Bluefin has a lot of capability, and let's not misunderstand abort. What Bluefin did was, it detected that it was nearing its maximum operating depth. And it sent a signal back to the operators. After two of those signals which were deeper than what we anticipated based on the ocean tracks, the operators decided to bring the Bluefin back and reassess the boundaries in which they were operating it.

TAPPER: I know this is the only Bluefin-21 that you have, but you have similar underwater vehicles. could any of them be used in the search simultaneous with the Bluefin-21?

DEAN: Sure.

There's a number of vehicles. There's commercial vehicles, as well as Navy vehicles that could be used, and absolutely in a large search area, you could have multiple vehicles working as long as they were spaced far enough that they were not interfering with themselves.

There are AUVs more like Bluefin and there are towed systems. The Navy operates a 20,000-foot towed system called Orion.

TAPPER: What's -- and that's the towed system is basically an underwater sonar?

DEAN: The towed system is very much like what we are seeing on the Bluefin, except it's towed behind a vessel, and it gives you a real- time image on the ship of what you're seeing.

TAPPER: And other nations obviously also have similar technology that could be used right now. I guess what I don't understand is, why do we only have one of these devices in the water right now?

DEAN: Well, that's up to the planners. And as I said, when we finished from TPL and Bluefin was brought in really as a tool to do a tactical inspection to confirm what we found and triangulated to on TPL.

Now as we move out of that sprint mode, we're going to get more into a marathon pace and things are going to be long, it's going to be slower, and there may be in fact a much different equipment set that is brought in.

TAPPER: And what is the maximum depth for Bluefin-21?

DEAN: It's rated at 4,500 meters, but I can tell you that today, the engineers, we have gone through and looked at all of the components in Bluefin, and we're comfortable that we can exceed that 4,500-meter limit at this point.

TAPPER: Do we know how deep this water is? DEAN: This water -- again, if we look at the chart, the chart told us it was at 4,500 in the box we were searching. It may only be off by about 100 meters or so.

And so we're looking at, can we push Bluefin beyond 4,500 and potentially down to as deep as 5,000? There is some software and that software has been tested now. And we believe that with some confidence that we could push Bluefin to that depth.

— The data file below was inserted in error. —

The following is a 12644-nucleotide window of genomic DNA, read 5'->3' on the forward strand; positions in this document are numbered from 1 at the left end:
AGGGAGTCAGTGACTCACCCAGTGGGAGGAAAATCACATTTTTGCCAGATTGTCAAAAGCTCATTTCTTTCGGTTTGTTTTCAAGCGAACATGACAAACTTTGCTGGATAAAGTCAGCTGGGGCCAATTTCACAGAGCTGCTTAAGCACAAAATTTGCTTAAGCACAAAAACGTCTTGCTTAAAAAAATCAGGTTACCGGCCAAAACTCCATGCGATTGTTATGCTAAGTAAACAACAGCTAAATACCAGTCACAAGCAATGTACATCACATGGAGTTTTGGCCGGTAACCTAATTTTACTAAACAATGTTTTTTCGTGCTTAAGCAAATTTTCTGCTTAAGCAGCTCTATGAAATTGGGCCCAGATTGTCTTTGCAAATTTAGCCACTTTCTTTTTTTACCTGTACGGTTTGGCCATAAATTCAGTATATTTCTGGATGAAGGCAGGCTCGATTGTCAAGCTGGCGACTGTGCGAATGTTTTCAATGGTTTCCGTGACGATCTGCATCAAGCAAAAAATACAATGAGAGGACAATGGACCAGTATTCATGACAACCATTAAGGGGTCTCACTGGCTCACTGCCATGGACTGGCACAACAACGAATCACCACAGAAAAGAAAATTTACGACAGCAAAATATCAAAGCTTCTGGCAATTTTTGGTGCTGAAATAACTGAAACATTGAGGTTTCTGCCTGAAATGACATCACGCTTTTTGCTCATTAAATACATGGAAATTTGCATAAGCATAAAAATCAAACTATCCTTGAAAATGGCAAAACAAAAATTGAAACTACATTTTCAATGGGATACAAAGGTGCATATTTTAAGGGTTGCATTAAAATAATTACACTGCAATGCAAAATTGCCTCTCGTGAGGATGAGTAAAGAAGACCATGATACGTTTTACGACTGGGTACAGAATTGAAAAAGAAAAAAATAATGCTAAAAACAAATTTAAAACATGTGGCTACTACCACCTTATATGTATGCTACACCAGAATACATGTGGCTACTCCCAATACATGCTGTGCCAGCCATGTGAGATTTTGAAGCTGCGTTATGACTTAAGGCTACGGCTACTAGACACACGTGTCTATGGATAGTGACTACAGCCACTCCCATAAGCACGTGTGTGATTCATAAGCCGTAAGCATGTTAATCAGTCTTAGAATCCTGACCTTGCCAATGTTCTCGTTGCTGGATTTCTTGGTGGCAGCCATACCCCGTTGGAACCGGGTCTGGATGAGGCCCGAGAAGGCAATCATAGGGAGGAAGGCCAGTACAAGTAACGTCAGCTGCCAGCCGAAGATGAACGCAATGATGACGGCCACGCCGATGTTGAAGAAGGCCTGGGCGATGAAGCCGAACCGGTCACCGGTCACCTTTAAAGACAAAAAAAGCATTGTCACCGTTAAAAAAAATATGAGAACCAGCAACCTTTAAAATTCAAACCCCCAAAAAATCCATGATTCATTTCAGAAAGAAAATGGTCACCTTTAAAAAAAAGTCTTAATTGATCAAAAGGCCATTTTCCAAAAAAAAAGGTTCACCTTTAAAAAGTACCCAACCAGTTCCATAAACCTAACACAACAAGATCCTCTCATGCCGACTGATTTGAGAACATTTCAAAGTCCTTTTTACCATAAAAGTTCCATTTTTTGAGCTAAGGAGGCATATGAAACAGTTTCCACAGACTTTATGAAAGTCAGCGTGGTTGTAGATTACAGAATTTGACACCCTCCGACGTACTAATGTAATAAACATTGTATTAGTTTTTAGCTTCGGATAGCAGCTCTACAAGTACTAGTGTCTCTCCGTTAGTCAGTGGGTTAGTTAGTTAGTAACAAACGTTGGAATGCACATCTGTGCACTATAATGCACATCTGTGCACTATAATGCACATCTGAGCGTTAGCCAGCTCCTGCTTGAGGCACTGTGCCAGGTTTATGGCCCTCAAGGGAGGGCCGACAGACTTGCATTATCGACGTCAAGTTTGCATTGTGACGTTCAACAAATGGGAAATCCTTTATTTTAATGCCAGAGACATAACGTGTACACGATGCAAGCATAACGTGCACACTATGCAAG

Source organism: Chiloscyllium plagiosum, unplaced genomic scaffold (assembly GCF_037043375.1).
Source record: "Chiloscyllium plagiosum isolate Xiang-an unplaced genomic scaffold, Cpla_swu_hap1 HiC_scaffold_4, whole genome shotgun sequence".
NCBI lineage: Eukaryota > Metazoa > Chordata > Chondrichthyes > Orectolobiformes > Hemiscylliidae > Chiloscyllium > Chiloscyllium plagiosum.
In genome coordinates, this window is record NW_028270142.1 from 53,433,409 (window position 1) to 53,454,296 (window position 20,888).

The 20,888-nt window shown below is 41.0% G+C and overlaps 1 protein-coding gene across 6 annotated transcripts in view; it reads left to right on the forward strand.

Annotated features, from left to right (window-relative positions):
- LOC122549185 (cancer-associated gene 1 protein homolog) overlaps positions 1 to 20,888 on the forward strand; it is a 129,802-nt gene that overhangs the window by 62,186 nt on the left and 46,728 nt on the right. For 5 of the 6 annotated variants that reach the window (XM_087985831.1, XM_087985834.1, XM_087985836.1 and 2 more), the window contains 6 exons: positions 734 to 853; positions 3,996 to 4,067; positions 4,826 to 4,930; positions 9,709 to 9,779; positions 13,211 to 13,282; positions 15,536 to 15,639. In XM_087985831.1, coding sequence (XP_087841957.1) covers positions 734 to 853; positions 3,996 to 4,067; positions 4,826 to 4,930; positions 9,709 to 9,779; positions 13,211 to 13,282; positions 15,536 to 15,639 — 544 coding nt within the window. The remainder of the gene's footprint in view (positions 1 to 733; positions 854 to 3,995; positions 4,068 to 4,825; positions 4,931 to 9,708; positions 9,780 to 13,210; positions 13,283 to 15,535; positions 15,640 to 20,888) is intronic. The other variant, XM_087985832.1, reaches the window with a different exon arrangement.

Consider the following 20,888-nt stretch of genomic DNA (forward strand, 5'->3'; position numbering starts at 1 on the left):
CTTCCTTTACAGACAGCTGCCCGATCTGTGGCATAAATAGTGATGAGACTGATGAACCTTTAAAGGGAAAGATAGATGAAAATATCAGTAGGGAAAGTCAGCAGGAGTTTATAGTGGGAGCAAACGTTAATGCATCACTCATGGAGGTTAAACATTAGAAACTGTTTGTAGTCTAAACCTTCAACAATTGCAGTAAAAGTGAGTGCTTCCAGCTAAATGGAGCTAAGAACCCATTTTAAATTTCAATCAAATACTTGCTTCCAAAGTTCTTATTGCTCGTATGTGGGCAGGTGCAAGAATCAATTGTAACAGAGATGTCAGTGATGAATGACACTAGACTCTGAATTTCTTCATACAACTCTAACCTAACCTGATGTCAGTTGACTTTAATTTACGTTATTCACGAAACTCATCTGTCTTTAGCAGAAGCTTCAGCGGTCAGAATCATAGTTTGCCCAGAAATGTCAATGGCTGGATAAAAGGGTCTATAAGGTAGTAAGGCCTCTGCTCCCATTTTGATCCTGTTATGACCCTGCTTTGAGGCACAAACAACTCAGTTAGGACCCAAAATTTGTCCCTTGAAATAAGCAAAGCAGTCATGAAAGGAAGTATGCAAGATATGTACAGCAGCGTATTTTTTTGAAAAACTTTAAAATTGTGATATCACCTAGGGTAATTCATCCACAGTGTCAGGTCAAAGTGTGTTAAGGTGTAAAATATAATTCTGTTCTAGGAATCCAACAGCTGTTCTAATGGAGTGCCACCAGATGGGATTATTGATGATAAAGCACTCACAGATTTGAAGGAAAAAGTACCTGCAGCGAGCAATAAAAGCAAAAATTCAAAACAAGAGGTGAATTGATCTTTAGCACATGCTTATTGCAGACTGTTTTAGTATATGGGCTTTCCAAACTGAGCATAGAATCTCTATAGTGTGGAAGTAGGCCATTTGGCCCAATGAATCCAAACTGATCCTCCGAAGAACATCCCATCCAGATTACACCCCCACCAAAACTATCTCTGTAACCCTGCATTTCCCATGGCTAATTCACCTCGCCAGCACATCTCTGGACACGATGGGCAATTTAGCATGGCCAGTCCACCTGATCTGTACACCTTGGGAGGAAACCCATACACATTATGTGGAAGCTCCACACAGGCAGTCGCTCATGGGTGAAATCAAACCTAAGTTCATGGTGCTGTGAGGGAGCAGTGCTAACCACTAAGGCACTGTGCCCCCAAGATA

TAPPER: I guess what I wonder, Mike, is the Bluefin really the right device to be using here? If it goes down here, it goes down into the water and it says, oh, this is deeper than I'm programmed for, it goes back up, we send it back again today -- you just mentioned the Orion, which is a similar device that can I think go deeper, right?

DEAN: Correct.

TAPPER: Why not use that?

DEAN: Well, Orion is a completely different load-out. So you're going to have to bring the ship in. You're going to have load it out with different handling systems.

And you can't operate Orion and an AUV from the same platform as we're operating this. So it would be a much different change-out. For instance, Orion is tons of equipment, to airlift. There's a lot of logistic challenges to taking Orion out there.

Bluefin, as we set out in the beginning, is a sprint. We need to get there quick and get TPL in the water. That was the lightest, most nimble package to get on scene quickly.

TAPPER: OK. I understand why it's there right now. But I guess looking long term, wouldn't it be better to have something that can go deeper than the Bluefin-21? Wouldn't it be better to have a different piece of equipment in there?

DEAN: There may be.

And if we look at the search area right now as it is laid out, about two-thirds of that search area is certainly below the 4,500 meters.

TAPPER: Below 4,500?

DEAN: Or -- I'm sorry -- shallower than 4,500.

TAPPER: Oh, shallower, OK.

DEAN: Which Bluefin can operate.

It's capable of conducting most of that search. We're right on the edge of that deeper -- and if we do need to go there, then in fact a second vehicle might be necessary.

TAPPER: Should they ask for it? Is the U.S. Navy just waiting for an invitation from the Australians? DEAN: The Navy has not been asked as what the follow-on tasking will be.

But I think, again, they're looking at -- they have Ocean Shield on station. It's conducting and they are getting valuable information back. At some point, Ocean Shield will have to come off-station to replenish. At that point, I think the Australians will really look at what the next load-out will be when the ship has to come back into port for replenishment.